In general, the first week of an archaeological excavation is a slow one. It always takes a day or two to clean up the effects of the off-season, or to clear the surface that's going to be excavated, and it takes a while for people who've never been on a dig to get used to their tools, and waking up at four in the morning, and so on.
And yet, I think we did about as much work as could be expected in a week. I think that we know where the good archaeological contexts are, and where they aren't, and we'll be able to be digging good material starting Monday, if we aren't already in a Crusader period robber trench. So, as far as the digging goes, I'm going to call this week an unmitigated success.
On other fronts, things were a bit more . . . well, mitigated. I've got a somewhat better handle on the computer system than I did at the start, which is good, as I'm going to have to start collecting and sorting more data, as we work through the better archaeological contexts. And, hopefully, managing that stuff is going to take up less of my time. But, as far as the last week goes, I'm going to have to chalk a certain amount of it up to a "learning experience", and spend the next few hours fixing mistakes I made, and getting in information that I've left out.
As far as blogging goes, there are a few things that I wanted to try, the first of which you can see below. I apologize in advance for the sort of Blair Witch cinematography (do the kids remember the Blair Witch Project? Should I call it Cloverfield cinematography if I want to be understood by the youth of today? In either case, what I mean is that it's not very good.)
Whatever you want to call it, it's a brief tour of the square, narrated by yours truly:
Another thing that I wanted to do was to keep an eye on what was going on in the other squares; while I'm not planning on trekking out to the other areas, as they're scattered across the tel, I'm hoping to get a picture or two, and a general sense of what's going on in the squares nearby.
So, here's what I've got for the first week:
The square directly to the east of me was the only square open last season, and this week, they've been digging in the western half of their square. Thus far, they've come across a number of different layers of material, but they haven't found any structures or floors, so they're working on figuring out when various layers of material were deposited, and their relationships with each other; a complicated sort of job.
(The picture was taken on day 3; sadly, it seems that's the best picture that I've got of their square.)
There's one other square open in our area, directly to the north of this one, and to the northeast of mine.
For the moment, this square is defined by the trench that Garstang dug, and which the JCB redug. (It does seem that the JCB may have cut a bit more than Garstang, but such is the way of excavating equipment.) One of the structures they've turned up, on the southern side of that trench, is this large, plaster lined pit. It seems to have been poured, rather than free-standing, because the plaster walls are not strong enough to have stood on their own -- someone dug a pit, and then poured plaster in to line it. It may have been used as a lime kiln, which may have been where some of the statuary of the basilica were turned to lime, or it might have been something else.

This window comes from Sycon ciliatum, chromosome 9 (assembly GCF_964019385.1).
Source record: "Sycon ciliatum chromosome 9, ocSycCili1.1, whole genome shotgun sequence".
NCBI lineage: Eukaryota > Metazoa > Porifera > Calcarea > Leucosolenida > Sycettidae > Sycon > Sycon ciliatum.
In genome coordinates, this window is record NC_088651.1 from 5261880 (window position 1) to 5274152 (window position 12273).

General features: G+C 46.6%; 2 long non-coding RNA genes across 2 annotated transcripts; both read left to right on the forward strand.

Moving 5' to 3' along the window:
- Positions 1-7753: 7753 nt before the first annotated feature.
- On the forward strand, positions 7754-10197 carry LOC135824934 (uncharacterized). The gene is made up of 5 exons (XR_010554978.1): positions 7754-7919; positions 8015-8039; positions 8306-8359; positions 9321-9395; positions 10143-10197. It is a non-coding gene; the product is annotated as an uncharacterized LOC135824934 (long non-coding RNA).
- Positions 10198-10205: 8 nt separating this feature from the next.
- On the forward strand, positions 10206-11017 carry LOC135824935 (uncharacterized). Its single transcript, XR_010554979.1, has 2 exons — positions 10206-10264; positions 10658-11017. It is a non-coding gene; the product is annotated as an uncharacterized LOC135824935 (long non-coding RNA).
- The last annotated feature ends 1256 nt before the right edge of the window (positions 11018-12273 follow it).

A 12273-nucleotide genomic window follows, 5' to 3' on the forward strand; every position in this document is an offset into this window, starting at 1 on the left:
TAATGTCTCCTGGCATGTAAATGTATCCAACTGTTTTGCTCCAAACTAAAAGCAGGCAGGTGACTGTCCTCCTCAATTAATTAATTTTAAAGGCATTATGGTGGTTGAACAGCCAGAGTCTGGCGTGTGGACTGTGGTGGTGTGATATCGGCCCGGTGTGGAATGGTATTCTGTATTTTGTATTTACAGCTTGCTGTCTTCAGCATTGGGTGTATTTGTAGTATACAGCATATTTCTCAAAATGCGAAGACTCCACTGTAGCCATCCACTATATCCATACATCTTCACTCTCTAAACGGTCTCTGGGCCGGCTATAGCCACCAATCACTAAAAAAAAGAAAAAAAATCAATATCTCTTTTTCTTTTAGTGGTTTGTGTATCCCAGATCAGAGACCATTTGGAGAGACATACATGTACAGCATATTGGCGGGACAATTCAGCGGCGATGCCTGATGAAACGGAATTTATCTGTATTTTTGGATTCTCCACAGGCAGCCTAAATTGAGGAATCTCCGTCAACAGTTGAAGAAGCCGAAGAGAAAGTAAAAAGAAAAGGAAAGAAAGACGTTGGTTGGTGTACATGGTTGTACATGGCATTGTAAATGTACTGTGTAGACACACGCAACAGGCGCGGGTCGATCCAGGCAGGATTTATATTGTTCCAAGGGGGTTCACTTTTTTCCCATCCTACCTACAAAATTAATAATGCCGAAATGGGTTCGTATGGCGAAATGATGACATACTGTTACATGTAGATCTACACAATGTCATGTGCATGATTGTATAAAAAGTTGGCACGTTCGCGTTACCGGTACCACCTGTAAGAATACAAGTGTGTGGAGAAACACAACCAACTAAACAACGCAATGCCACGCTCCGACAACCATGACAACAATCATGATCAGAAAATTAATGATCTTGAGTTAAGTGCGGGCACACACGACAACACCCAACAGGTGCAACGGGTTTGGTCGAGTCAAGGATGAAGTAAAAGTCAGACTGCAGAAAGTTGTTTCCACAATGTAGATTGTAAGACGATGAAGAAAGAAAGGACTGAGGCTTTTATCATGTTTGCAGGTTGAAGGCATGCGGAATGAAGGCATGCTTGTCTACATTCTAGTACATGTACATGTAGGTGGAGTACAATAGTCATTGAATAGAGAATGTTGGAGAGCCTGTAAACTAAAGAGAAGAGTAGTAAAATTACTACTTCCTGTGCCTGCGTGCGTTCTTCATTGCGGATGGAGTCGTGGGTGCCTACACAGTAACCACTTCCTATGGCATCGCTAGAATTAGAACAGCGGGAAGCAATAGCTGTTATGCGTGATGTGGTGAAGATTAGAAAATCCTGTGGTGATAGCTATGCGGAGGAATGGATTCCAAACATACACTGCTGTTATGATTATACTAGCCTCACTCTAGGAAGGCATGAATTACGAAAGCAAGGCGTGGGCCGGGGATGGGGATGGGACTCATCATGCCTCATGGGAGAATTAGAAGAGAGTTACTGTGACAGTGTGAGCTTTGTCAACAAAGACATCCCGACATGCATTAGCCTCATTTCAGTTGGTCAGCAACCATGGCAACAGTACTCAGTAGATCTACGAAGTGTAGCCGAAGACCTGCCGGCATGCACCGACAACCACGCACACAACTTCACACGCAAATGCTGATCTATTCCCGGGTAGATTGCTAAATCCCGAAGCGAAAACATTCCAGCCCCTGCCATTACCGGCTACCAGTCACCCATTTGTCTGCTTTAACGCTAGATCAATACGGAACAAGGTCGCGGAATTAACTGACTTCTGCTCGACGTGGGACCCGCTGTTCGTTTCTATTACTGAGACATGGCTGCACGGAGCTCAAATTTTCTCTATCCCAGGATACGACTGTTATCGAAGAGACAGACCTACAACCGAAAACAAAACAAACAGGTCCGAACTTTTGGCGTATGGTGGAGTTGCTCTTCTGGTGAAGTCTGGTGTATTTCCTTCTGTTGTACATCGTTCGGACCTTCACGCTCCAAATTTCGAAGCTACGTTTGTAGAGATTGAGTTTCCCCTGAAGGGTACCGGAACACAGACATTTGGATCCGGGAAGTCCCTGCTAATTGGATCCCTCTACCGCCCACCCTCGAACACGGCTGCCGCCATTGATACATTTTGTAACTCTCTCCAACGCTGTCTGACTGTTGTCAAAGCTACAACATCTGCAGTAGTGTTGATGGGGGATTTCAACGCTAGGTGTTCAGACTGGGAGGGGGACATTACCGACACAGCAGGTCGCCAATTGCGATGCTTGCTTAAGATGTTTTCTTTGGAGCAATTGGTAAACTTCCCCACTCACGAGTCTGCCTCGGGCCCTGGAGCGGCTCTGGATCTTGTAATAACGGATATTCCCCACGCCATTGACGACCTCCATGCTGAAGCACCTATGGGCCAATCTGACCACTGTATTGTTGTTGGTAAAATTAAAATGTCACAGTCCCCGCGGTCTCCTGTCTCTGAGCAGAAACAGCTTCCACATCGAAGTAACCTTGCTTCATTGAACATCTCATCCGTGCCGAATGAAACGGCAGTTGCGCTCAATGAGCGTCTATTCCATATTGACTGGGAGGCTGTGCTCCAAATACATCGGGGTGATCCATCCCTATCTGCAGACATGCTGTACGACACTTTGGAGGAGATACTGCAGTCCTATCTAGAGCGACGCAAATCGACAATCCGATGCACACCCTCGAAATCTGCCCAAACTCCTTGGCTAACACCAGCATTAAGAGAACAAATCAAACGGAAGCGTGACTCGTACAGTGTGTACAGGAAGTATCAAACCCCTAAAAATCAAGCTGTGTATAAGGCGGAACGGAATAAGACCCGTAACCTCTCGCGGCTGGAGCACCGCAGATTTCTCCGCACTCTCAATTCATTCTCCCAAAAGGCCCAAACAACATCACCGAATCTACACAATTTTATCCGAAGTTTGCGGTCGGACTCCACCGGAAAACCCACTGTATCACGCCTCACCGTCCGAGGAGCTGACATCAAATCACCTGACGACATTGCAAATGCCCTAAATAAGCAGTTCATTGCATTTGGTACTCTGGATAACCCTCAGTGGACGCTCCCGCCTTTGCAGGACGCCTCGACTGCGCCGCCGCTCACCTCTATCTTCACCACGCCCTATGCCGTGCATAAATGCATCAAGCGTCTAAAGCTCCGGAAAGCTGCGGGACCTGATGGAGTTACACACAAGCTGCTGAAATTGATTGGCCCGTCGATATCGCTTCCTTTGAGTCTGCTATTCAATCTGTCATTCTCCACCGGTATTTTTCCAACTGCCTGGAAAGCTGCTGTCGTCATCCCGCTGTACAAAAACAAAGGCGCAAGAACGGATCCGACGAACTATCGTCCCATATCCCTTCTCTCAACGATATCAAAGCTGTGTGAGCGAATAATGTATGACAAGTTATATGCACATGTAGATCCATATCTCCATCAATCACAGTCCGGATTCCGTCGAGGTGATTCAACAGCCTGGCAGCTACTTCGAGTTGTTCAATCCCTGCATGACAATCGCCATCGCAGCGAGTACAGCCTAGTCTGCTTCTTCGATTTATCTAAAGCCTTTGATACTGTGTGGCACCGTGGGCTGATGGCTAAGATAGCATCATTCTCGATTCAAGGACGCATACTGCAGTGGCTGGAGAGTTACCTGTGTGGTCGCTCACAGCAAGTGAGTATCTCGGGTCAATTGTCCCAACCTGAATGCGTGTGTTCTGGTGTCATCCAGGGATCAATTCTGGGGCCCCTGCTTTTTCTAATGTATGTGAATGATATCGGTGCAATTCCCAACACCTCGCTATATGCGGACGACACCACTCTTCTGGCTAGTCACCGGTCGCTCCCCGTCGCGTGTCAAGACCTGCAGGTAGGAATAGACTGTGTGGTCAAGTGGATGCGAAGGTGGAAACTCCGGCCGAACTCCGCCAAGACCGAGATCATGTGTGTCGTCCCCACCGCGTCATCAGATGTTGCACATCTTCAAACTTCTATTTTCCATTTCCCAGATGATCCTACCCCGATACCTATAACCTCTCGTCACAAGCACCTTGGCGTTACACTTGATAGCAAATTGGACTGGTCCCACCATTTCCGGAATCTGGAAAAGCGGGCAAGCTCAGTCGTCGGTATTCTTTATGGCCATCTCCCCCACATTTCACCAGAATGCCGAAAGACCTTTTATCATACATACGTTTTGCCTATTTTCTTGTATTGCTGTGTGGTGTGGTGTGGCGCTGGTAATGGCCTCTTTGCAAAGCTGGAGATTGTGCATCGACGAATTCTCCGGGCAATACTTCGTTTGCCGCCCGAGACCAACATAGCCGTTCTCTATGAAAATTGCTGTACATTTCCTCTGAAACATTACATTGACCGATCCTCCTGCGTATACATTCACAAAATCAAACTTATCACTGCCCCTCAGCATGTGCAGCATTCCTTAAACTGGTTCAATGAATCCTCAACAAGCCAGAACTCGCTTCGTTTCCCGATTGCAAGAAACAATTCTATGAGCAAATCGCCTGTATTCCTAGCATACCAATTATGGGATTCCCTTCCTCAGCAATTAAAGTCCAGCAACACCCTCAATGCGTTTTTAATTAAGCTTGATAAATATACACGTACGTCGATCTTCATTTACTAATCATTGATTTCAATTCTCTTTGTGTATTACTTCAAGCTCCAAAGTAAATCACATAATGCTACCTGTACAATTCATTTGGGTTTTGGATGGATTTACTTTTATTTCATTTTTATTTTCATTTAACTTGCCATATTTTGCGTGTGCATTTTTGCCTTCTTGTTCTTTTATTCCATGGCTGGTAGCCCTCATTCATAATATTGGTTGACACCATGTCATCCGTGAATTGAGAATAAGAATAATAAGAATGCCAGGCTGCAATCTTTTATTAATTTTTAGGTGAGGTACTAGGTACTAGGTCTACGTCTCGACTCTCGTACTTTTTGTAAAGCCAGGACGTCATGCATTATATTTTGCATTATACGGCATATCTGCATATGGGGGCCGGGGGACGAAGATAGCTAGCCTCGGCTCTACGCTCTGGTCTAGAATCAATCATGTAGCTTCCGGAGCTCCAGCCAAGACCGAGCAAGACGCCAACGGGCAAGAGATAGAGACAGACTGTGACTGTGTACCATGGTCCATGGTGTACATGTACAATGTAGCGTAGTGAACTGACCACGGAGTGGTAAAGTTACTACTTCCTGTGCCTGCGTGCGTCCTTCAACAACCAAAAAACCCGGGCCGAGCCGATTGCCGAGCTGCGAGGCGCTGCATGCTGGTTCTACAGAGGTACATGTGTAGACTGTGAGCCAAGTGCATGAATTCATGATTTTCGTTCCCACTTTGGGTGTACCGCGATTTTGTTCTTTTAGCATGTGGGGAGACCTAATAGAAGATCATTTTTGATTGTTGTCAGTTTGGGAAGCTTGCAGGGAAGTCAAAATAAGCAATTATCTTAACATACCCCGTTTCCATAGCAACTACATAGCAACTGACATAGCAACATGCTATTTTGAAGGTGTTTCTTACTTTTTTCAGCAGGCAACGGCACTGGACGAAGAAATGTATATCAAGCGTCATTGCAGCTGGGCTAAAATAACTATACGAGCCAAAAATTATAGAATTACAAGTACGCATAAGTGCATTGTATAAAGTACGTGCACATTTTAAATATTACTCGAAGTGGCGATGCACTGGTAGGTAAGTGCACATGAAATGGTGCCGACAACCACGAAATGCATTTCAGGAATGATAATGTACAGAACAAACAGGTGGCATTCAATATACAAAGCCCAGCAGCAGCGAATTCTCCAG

On the other side of that trench, there had been a floor. That floor was taken out yesterday, and it's not yet clear when that floor is from; hopefully, they'll find good dating evidence in the fill directly below it.
This isn't all they've found -- there are other, subtler features that have turned up on the southern side of this square. But these are the large, dramatic features of which I have pictures.
And that more or less where we're up to, but there's one thing more that I wanted to talk about before closing up shop for the weekend.
You'll remember that sherd from earlier in the week. Yesterday, our pottery expert (who is also the area supervisor) looked at it, along with a great many other sherds, and gave her evaluation; it's a sherd from a glazed bowl, with incised decoration, and dating to the Mamluk period (1250-1517).
The next picture is a closeup; the bit of paper in the background is a top plan -- that's a sort of map, that shows where the dividing lines between the different units are, so we can know exactly where the pottery came from.
Once the pottery was read, that sherd was put aside, along with a lot of similar pieces, for further analysis -- there are some difficulties with the dating of Islamic period sherds, so the plan is to get several experts together, to look at what we come up with this season, and to try to pin down those dates.
And that's more or less it for week 1. I'm not entirely sure what next week is going to look like, but hopefully, I'll be able to do something like this the next time the volunteers are off on a trip somewhere.